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Virtual Pharmacy: An Integrated Collaborative Redesign Targeting Medication-related Problems in Patients with Chronic Kidney Disease.

BACKGROUND: Collaborative management of kidney disease relies on coordinated and effective partnerships between multiple providers. Siloed traditional health systems often result in delays, barriers to treatment access, and inefficient monitoring.

METHODS: We conducted a 1-year observational mixed methods study. We included all consecutive referrals except for patients without telephone access. We assessed 4 domains of outcomes: 1. Patient and caregiver experience, 2. Provider experience (e.g., physicians and pharmacists), 3. Clinical outcomes specific to medication-related outcomes (e.g., adherence, adverse drug events [ADEs]), and 4. Value and efficiency (i.e., medication access, defined as time to treatment and resolution of medication reimbursement issues).

RESULTS: Sixty-five patients were referred to the integrated virtual pharmacy (iVRx) model. Most (72%) patients were male. Patients had a median (min, max) age of 60 (27, 85) years and were taking 8 (4, 13) medications. Compared with traditional care delivery models, medication access improved for 56% of participants. Direct home delivery of medication resulted in 91% of patients receiving prescriptions within 2 days of a nephrologist visit. During more than 2000 pharmacist-patient encounters, 208 ADEs were identified that required clinician intervention to prevent patient harm. When these ADEs were classified by severity, 53% were mild, 45% were moderate (eg, delaying dose titration in patients initiated on glucagon-like peptide-1 (GLP-1) agonists due to intolerable gastrointestinal side effects), and the remaining 2% of ADEs were severe, meaning clinical intervention was required to prevent a serious outcome (eg, uncontrolled blood pressure, prevention of acute kidney injury). Nephrologists reported high satisfaction with iVRx, citing efficiency, timely response, and collaboration with pharmacists as key facilitators. Of the 65 patient participants, 98% reported being extremely satisfied.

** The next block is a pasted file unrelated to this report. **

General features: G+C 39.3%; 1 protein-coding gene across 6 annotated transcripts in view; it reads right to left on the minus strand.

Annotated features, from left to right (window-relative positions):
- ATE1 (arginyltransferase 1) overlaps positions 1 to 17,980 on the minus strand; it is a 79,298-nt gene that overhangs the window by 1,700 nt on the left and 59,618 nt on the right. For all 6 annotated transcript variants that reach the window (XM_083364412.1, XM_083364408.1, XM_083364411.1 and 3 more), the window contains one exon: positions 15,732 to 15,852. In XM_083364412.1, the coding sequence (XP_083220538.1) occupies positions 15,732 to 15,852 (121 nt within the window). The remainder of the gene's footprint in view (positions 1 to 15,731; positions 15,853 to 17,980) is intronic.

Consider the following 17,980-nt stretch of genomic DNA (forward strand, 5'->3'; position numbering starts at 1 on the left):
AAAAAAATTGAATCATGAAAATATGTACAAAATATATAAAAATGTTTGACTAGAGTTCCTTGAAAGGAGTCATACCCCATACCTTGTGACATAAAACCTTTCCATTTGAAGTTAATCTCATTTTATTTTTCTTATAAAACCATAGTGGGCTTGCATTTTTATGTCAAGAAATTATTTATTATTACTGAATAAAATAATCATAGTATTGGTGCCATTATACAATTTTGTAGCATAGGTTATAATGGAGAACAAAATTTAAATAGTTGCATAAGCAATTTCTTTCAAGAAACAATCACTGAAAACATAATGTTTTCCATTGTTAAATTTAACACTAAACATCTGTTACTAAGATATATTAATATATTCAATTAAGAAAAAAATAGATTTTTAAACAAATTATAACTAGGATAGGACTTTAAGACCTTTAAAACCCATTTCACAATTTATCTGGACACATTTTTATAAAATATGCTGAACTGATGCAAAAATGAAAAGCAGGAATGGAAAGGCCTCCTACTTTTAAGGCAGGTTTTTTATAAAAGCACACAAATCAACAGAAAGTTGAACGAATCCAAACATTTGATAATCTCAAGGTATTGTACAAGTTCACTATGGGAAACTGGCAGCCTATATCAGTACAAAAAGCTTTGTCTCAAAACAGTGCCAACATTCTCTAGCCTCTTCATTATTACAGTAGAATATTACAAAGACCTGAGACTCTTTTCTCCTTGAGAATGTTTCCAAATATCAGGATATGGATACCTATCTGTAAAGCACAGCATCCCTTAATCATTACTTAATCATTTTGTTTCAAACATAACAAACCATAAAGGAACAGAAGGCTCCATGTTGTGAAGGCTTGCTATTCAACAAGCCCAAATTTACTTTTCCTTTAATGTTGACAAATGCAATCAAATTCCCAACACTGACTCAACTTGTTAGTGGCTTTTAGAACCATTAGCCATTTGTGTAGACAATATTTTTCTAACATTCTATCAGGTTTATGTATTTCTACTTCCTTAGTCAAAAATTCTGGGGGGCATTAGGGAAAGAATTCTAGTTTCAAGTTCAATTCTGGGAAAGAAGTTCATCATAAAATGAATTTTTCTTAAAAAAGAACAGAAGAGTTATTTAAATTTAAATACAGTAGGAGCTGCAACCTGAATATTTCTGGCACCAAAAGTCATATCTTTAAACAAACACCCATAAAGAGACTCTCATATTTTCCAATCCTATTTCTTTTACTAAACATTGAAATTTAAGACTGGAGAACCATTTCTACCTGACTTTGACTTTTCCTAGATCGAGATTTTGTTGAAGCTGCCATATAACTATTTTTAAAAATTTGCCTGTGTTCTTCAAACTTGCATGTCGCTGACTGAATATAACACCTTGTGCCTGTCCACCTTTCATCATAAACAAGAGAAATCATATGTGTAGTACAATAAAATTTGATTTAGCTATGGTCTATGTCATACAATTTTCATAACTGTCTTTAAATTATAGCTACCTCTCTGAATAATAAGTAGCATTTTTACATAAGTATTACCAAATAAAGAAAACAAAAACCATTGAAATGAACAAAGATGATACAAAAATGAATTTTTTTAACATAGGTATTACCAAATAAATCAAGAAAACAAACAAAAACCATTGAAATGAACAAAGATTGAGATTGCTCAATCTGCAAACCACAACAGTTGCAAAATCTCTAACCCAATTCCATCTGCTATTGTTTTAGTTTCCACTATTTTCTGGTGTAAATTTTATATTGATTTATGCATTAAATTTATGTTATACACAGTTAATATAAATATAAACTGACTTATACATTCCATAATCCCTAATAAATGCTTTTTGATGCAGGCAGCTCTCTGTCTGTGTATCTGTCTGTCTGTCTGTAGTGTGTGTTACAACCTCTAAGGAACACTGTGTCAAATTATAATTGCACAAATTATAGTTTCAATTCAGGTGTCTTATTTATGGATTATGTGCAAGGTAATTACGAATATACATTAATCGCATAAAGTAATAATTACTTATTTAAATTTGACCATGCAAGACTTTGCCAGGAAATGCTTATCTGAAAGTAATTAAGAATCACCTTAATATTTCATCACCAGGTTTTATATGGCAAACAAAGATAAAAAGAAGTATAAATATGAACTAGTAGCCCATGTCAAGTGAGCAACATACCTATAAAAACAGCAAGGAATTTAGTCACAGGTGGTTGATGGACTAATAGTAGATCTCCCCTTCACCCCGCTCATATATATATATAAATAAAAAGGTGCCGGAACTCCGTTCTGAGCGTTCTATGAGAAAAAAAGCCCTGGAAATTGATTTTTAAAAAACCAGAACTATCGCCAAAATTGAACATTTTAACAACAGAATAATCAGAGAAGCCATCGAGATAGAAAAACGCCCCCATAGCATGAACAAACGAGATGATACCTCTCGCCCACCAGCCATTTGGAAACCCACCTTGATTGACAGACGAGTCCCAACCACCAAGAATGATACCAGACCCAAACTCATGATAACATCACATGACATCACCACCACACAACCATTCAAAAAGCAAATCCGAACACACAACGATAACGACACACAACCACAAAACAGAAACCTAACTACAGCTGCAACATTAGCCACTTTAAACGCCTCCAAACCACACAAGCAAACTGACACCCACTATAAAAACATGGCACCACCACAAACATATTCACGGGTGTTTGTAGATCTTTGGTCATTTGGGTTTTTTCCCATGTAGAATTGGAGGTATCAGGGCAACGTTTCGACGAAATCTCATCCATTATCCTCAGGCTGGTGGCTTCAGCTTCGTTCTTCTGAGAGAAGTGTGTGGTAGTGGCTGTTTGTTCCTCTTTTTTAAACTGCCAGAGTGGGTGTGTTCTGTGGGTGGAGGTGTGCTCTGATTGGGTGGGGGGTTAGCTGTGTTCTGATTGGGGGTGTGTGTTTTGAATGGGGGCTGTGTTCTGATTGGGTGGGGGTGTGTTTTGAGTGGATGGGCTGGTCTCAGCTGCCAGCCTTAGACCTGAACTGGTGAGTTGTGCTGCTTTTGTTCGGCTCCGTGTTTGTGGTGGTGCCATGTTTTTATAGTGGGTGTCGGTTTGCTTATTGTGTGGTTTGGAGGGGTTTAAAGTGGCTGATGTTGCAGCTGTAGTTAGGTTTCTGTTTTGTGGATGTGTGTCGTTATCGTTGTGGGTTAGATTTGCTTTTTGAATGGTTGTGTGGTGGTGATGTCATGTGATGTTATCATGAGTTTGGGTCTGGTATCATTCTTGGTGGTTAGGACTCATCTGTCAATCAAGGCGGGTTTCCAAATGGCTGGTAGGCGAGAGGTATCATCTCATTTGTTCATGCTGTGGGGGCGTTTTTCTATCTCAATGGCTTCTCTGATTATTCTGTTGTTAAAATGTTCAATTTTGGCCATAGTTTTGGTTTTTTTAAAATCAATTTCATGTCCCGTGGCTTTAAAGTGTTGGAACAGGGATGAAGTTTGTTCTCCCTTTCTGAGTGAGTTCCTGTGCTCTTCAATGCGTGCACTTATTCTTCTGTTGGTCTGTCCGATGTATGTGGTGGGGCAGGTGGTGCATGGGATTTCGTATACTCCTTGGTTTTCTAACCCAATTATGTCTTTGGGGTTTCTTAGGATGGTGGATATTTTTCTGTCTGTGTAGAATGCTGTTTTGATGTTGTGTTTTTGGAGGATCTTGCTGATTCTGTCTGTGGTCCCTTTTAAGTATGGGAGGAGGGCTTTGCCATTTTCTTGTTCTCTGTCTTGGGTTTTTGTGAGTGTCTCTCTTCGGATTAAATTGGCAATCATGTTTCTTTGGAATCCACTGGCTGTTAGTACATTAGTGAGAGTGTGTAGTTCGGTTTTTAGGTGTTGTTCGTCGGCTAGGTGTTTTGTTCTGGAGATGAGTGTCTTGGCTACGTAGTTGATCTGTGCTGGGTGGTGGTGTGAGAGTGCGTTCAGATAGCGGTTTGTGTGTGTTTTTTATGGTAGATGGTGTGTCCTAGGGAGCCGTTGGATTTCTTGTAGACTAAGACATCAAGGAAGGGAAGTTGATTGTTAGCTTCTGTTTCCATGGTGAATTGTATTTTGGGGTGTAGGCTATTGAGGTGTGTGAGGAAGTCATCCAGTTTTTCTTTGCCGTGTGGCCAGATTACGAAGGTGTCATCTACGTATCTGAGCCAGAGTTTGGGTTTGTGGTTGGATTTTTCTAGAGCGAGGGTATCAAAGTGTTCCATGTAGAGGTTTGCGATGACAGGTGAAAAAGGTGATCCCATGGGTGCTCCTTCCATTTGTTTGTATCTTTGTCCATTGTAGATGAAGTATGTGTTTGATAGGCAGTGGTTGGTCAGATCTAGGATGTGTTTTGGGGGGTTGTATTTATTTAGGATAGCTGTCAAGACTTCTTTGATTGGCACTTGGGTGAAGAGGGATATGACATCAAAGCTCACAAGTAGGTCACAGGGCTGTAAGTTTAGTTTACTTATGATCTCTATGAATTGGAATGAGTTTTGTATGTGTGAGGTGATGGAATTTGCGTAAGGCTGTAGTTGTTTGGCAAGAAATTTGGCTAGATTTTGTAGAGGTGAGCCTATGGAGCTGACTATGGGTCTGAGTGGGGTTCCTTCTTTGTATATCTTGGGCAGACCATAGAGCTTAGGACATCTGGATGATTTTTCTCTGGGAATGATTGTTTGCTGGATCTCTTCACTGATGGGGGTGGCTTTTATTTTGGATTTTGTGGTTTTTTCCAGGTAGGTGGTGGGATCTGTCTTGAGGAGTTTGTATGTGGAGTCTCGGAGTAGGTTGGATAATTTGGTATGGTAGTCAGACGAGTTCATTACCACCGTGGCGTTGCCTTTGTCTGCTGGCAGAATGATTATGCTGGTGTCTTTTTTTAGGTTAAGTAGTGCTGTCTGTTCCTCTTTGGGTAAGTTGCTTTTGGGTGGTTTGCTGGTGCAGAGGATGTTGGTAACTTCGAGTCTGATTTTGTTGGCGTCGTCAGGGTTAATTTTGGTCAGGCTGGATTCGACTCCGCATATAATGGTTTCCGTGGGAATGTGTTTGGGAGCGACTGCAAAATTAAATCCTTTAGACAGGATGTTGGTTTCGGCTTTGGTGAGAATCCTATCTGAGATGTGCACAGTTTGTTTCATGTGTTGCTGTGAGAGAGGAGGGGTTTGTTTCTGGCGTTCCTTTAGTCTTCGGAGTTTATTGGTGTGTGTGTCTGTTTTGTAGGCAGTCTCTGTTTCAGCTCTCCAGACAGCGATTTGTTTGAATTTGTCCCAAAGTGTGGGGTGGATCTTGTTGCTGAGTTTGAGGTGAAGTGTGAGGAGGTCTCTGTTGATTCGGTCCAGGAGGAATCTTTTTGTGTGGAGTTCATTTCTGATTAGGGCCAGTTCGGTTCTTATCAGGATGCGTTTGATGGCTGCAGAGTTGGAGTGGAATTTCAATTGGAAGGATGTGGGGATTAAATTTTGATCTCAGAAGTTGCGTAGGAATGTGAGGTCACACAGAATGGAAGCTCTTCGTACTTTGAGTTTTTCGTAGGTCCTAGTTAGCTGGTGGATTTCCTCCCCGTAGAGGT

CONCLUSIONS: The iVRx is an acceptable and feasible clinical strategy. Our pilot program was associated with improved kidney care by increasing medication access for patients and avoiding potential harms associated with ADEs.

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